The runner looks like he absolutely demolished himself, but he's SAFE! I'm a little tempted to use modern research sites to sort out this example of an only occasional baseball card meme shown on Cardboard Junkie, err, Card Junk, the other day - a multi-position player. Topps never does that any more.

Fortunately, Topps never does this anymore either:
Looking back at the sets of my childhood, I hate the blurry cards. And in 1980s baseball cards, there are still plenty of them. And it always seems like there are more in the 1980s than the 1970s. What's up with that? Sometimes I wonder if these tend to have lower populations of high grades from the grading company, as the grader presumes a more focused copy could, or should exist. Some day I'll poke around on that idea.

But that LaRoche card will be going in a binder page slot, because I like cards with interesting trees on them. Particularly the blurriest trees ever, probably.

That card immediately brought to mind one of my Sea Turtles:
And no, I didn't hit a father-son combo in a repack, though that is a definite possibility with these two chips off the same block, as the repackers already use Sea Turtles to bulk up their product, frequently as the marquee card in the window on the top of the pack.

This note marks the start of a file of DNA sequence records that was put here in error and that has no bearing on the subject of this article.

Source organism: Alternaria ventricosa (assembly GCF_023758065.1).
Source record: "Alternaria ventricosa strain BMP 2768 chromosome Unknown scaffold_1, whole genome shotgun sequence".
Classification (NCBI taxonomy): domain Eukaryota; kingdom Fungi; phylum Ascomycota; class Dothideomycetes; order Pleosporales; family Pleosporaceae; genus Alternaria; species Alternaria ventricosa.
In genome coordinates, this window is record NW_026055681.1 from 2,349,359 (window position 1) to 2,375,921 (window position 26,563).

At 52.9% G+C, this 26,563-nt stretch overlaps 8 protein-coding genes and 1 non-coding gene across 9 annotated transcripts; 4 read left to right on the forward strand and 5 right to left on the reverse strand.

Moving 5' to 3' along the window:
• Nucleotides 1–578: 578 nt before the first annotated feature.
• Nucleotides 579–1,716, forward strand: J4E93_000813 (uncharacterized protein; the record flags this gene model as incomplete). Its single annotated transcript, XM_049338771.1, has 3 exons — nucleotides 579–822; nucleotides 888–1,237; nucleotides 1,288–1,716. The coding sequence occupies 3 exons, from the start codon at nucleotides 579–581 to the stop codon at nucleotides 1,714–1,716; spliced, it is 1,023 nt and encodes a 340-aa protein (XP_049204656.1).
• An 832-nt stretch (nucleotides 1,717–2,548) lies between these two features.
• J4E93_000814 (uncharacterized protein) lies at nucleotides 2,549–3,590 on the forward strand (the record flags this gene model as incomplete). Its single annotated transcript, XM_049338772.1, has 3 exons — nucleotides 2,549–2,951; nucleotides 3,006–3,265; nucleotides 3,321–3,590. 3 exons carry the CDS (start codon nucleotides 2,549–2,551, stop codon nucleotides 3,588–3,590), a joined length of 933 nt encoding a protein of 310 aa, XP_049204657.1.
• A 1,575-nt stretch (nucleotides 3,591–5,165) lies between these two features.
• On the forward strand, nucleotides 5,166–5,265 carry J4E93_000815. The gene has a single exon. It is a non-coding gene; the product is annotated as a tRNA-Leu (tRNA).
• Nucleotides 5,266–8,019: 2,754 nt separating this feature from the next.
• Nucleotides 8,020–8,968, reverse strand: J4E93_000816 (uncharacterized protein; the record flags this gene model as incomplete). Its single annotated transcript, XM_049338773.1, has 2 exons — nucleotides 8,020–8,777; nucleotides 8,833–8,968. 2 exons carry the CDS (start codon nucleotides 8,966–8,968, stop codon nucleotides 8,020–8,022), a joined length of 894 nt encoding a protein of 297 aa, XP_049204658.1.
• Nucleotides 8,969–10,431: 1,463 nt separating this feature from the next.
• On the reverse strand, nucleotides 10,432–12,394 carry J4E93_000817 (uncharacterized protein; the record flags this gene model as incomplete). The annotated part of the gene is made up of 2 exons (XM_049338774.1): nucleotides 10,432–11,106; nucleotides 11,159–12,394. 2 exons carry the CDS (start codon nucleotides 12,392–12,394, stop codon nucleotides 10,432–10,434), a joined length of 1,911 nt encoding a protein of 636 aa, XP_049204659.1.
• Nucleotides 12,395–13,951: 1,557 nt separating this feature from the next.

I probably shop via the window card with the hope that there is more of where that came from, and in this pack, there was:
The repack comes through again, reminding why I'm not in a hurry to fiddle around with 85 Topps. Dark-blue-on-powder-blue, with a player in a blue uniform in front of a blue dug-out full of powder blued up baseball players. Not well played, Topps. It could be that the blue just overwhelmed the registration of the red colors on this card and we get a pink Brave instead, and by the time your eyes attempt to reach safety at the bottom of the card, all the blue everywhere seems to have migrated towards purple and away from the probably-supposed-to-match color of the B-R-A-V-E-S lettering. What a mess of a card; not even the red, white & blue belt can save this one. 85 Topps just moved down the To Collect list a little bit.